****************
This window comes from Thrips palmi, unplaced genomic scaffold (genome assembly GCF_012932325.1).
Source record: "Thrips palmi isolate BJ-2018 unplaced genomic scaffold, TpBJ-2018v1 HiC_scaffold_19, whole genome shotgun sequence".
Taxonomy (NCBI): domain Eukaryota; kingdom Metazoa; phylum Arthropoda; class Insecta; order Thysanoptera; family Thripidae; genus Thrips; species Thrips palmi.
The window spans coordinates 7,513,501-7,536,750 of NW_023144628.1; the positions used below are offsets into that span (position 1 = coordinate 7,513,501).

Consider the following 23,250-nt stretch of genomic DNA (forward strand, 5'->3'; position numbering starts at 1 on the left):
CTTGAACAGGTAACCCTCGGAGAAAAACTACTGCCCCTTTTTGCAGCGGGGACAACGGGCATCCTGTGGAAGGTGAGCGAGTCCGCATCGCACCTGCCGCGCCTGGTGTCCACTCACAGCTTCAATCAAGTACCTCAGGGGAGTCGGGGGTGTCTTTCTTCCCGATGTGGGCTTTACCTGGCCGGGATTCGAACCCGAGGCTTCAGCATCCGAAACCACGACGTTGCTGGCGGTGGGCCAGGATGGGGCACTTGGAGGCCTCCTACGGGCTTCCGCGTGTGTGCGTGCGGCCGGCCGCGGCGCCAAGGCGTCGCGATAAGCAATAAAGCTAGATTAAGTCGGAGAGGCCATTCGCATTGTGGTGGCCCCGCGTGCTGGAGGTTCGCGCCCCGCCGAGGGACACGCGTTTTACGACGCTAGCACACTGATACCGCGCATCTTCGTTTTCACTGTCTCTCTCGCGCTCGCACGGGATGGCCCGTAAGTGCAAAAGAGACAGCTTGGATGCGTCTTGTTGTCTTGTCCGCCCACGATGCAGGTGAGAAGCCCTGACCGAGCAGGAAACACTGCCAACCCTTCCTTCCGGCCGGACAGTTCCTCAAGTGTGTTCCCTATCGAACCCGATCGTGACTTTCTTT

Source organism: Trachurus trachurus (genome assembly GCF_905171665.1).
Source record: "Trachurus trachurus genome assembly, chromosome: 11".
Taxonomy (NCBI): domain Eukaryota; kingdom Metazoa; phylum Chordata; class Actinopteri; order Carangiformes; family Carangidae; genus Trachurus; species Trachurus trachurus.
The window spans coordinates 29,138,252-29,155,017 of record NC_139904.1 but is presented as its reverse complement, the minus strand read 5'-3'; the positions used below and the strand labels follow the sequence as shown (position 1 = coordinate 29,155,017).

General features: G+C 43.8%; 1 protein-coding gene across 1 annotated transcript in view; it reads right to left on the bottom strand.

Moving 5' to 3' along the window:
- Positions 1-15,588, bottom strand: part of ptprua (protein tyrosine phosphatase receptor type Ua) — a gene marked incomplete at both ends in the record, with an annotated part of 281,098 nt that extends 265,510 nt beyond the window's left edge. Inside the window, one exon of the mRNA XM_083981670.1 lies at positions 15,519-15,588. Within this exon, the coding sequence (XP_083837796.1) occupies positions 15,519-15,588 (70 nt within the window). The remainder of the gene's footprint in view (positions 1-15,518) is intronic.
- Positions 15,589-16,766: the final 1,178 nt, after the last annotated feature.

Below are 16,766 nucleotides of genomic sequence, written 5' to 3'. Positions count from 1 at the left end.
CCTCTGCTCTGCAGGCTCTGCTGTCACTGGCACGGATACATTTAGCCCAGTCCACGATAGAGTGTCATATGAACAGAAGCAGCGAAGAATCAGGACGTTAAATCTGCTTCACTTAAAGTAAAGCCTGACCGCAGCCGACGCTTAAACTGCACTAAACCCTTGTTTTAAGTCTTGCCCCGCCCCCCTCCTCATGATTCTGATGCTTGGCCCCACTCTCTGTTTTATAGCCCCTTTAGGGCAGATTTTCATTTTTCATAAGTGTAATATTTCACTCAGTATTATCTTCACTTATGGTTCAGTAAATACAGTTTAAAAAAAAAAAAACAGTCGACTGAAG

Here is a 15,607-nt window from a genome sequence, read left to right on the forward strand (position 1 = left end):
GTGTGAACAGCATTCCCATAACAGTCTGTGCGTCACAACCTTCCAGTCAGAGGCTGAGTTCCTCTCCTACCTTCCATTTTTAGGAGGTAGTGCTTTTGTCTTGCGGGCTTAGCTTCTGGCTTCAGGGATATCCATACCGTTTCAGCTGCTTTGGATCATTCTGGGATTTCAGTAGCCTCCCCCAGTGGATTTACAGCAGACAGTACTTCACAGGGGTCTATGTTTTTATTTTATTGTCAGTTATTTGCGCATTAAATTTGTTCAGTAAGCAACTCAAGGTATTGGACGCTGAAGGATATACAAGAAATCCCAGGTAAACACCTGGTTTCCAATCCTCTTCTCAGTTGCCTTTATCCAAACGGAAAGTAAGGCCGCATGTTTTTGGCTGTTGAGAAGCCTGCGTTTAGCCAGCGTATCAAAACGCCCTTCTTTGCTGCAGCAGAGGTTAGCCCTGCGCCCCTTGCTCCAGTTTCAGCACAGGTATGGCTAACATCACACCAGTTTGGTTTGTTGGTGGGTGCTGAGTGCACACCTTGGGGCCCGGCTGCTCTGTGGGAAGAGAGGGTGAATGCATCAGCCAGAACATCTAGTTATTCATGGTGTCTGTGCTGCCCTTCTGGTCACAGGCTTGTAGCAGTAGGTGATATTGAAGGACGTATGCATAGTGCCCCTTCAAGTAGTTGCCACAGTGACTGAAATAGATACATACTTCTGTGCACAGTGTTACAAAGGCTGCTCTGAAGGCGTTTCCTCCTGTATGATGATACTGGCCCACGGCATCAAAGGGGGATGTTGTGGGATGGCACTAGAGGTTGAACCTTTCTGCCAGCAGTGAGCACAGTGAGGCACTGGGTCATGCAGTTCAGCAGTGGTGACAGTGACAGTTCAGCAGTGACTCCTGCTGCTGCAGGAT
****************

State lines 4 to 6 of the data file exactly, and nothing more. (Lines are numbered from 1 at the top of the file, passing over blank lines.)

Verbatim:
The window spans coordinates 7,513,501-7,536,750 of NW_023144628.1; the positions used below are offsets into that span (position 1 = coordinate 7,513,501).

Consider the following 23,250-nt stretch of genomic DNA (forward strand, 5'->3'; position numbering starts at 1 on the left):
CTTGAACAGGTAACCCTCGGAGAAAAACTACTGCCCCTTTTTGCAGCGGGGACAACGGGCATCCTGTGGAAGGTGAGCGAGTCCGCATCGCACCTGCCGCGCCTGGTGTCCACTCACAGCTTCAATCAAGTACCTCAGGGGAGTCGGGGGTGTCTTTCTTCCCGATGTGGGCTTTACCTGGCCGGGATTCGAACCCGAGGCTTCAGCATCCGAAACCACGACGTTGCTGGCGGTGGGCCAGGATGGGGCACTTGGAGGCCTCCTACGGGCTTCCGCGTGTGTGCGTGCGGCCGGCCGCGGCGCCAAGGCGTCGCGATAAGCAATAAAGCTAGATTAAGTCGGAGAGGCCATTCGCATTGTGGTGGCCCCGCGTGCTGGAGGTTCGCGCCCCGCCGAGGGACACGCGTTTTACGACGCTAGCACACTGATACCGCGCATCTTCGTTTTCACTGTCTCTCTCGCGCTCGCACGGGATGGCCCGTAAGTGCAAAAGAGACAGCTTGGATGCGTCTTGTTGTCTTGTCCGCCCACGATGCAGGTGAGAAGCCCTGACCGAGCAGGAAACACTGCCAACCCTTCCTTCCGGCCGGACAGTTCCTCAAGTGTGTTCCCTATCGAACCCGATCGTGACTTTCTTT